TAMPA — Despite the lifting of state and local stay-at-home orders, bay area residents are still reluctant to emerge from quarantine to conduct pre-pandemic activities, according to the most recent survey by a group of Tampa Bay area business boosters.
The survey performed by the Tampa Bay Partnership reveals that not only do residents remain uneasy about leaving their homes, they want strong preventive practices to continue as they do.
In the survey, which polled 384 adult residents in Hillsborough, Pinellas, Pasco and Hernando counties over a three-day span starting May 13, nearly two-thirds (58 percent) believe that social distancing practices should continue indefinitely even if means that businesses will suffer and jobs will be lost.
“That’s a strong statement from people that they need to see a lot of treatments and safe practices strongly in place before they’re willing to go back to normal activities,” said Rick Homans, the president and CEO of the Tampa Bay Partnership. “Those normal activities are things that are very important to all of us and certainly to the economy of Tampa Bay.”
The poll, which was done in collaboration with the Community Foundation of Tampa Bay, United Way Suncoast and the University of South Florida Muma School of Business, showed residents are doing few public activities even as the restrictions are being lifted and the economy is reopening.
Just 33 percent of residents visited a friend or family member since stay-at-home orders were lifted on May 4, and just 30 percent said they have shopped in a retail store.
Even fewer visited a doctor’s or dentist’s office (19 percent), have visited a public park (18 percent), dined in a restaurant (14 percent), visited a public beach (11 percent), gone to the mall (seven percent) or booked future travel (5 percent). Twenty-seven percent of those polled said they’ve done none of the mentioned activities, which also included going to hair or nail salons (10 percent), attending religious services (4 percent), taking public transportation (4 percent) or hiring a transportation service (3 percent).
“We recognize that this is going to be a step-by-step process,” said Bob Morrison, the executive director of the Hillsborough County Hotel & Motel Association. “We have experience of the great recession in 2008, 2009, we have the experience of 9/11, so we know what the rebuilding process looks like. But we also know that as you reopen, the key is to reopen the correct way, because you only get one shot to get it right.”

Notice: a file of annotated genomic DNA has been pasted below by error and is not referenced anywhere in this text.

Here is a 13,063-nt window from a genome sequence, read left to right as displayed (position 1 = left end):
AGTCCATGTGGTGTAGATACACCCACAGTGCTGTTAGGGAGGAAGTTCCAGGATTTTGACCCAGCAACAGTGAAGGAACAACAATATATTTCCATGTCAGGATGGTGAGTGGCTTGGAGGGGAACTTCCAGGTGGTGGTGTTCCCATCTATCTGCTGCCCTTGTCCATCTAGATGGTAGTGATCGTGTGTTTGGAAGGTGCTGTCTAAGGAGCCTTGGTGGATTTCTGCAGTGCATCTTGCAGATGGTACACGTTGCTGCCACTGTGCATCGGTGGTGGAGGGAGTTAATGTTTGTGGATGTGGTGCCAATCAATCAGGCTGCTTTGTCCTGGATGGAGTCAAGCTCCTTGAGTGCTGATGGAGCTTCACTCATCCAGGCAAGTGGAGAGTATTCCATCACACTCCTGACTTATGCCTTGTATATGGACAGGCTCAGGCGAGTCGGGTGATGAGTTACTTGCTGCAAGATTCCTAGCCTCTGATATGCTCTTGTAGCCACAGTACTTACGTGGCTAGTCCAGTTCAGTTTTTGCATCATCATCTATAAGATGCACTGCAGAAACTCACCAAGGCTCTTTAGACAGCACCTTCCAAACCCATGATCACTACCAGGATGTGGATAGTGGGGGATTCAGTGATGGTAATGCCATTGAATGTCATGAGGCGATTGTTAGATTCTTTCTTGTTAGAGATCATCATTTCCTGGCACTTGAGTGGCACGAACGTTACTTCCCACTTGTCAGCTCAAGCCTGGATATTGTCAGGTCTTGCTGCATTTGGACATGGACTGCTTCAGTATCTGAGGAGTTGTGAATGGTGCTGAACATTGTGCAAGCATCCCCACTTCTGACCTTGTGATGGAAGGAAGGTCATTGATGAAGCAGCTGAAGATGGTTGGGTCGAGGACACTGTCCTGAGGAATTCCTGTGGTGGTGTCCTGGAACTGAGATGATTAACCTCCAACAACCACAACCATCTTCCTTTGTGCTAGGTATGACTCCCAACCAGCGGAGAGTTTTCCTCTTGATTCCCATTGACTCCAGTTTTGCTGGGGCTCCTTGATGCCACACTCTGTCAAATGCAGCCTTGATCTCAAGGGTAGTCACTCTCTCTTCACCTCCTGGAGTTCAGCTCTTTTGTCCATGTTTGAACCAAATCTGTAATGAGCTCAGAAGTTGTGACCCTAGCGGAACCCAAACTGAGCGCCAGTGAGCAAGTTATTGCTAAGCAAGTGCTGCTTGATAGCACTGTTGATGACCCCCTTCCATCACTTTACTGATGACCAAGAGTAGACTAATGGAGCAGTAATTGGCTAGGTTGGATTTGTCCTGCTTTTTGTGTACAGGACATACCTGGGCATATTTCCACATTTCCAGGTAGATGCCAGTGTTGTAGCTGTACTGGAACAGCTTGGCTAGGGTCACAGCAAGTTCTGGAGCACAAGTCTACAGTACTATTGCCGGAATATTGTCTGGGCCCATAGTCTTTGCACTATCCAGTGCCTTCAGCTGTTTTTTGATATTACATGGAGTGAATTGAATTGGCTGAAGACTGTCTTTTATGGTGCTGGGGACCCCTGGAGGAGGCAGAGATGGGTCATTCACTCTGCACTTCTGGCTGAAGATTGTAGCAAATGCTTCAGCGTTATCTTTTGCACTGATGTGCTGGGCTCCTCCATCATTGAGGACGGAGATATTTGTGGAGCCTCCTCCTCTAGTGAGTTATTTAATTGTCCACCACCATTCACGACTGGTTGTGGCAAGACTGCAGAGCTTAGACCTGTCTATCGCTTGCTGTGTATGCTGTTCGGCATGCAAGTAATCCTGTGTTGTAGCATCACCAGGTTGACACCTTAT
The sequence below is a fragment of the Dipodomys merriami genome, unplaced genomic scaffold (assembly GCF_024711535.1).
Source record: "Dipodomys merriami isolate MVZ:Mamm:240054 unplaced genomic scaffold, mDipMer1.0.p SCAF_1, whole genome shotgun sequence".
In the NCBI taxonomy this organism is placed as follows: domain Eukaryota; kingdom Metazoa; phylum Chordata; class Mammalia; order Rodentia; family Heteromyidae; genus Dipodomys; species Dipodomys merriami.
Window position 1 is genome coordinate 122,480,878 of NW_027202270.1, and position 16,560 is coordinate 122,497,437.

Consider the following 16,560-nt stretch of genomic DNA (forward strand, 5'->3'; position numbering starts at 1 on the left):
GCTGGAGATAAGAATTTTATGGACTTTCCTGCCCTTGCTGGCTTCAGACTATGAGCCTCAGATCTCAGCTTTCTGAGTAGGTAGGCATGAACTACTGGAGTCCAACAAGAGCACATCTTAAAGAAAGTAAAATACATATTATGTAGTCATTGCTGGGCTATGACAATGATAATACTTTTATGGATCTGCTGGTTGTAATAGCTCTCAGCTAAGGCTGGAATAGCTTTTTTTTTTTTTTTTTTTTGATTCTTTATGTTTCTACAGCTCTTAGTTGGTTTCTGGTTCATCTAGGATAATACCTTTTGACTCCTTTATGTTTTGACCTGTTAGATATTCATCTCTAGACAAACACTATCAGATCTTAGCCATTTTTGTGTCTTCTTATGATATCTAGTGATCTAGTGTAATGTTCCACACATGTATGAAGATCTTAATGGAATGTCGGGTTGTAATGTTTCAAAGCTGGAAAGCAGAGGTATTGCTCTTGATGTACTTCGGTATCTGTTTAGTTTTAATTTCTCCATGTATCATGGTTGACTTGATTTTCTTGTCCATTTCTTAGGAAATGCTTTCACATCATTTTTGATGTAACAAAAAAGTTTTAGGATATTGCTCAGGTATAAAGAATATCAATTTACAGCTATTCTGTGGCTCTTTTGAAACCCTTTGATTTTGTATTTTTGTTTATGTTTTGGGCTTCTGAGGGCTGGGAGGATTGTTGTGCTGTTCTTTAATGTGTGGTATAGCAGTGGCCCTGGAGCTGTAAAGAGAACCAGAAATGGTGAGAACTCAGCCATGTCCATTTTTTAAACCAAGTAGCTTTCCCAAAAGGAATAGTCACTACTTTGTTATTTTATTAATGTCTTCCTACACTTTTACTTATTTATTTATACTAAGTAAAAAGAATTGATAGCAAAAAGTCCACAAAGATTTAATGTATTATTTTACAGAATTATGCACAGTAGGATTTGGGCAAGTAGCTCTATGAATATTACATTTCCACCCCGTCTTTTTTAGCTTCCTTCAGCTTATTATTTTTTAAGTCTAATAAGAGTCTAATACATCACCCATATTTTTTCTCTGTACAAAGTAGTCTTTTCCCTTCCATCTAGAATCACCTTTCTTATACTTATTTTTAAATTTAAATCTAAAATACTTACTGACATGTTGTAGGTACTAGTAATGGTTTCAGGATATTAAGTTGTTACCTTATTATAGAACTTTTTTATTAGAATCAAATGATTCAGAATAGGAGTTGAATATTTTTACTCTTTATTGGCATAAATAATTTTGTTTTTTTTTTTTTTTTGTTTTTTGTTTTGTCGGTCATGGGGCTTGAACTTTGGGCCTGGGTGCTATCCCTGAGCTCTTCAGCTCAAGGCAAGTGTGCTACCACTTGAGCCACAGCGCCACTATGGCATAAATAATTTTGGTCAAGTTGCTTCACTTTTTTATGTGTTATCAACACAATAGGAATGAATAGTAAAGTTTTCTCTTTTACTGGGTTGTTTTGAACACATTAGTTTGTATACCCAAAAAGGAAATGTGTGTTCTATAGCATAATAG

Residents surveyed were less optimistic about the long-term pandemic outlook, with 24 percent of people saying that they feel things will be worse 60 days from now, up from 17 percent in the last survey ending April 30.
“That’s a bit discouraging but it seems to reflect what you see in those numbers what people are doing,” Homans said. “They’re settling in for a longer haul and they’re not going to go rushing out into the community as soon as the stay-at-home orders are lifted.”
While nearly two-third of residents want social distancing practices to continue to stop the spread of COVID-19, they are divided on what solutions to the pandemic they will support. While more than half (54 percent) said they are very likely to get vaccinated once they become available, 22 percent said they are not likely to get a vaccine.
And only 23 percent strongly supported anonymous GPS tracking for contact tracing purposes, 28 percent strongly opposed using it.
Contact Eduardo A. Encina at firstname.lastname@example.org. Follow @EddieInTheYard.
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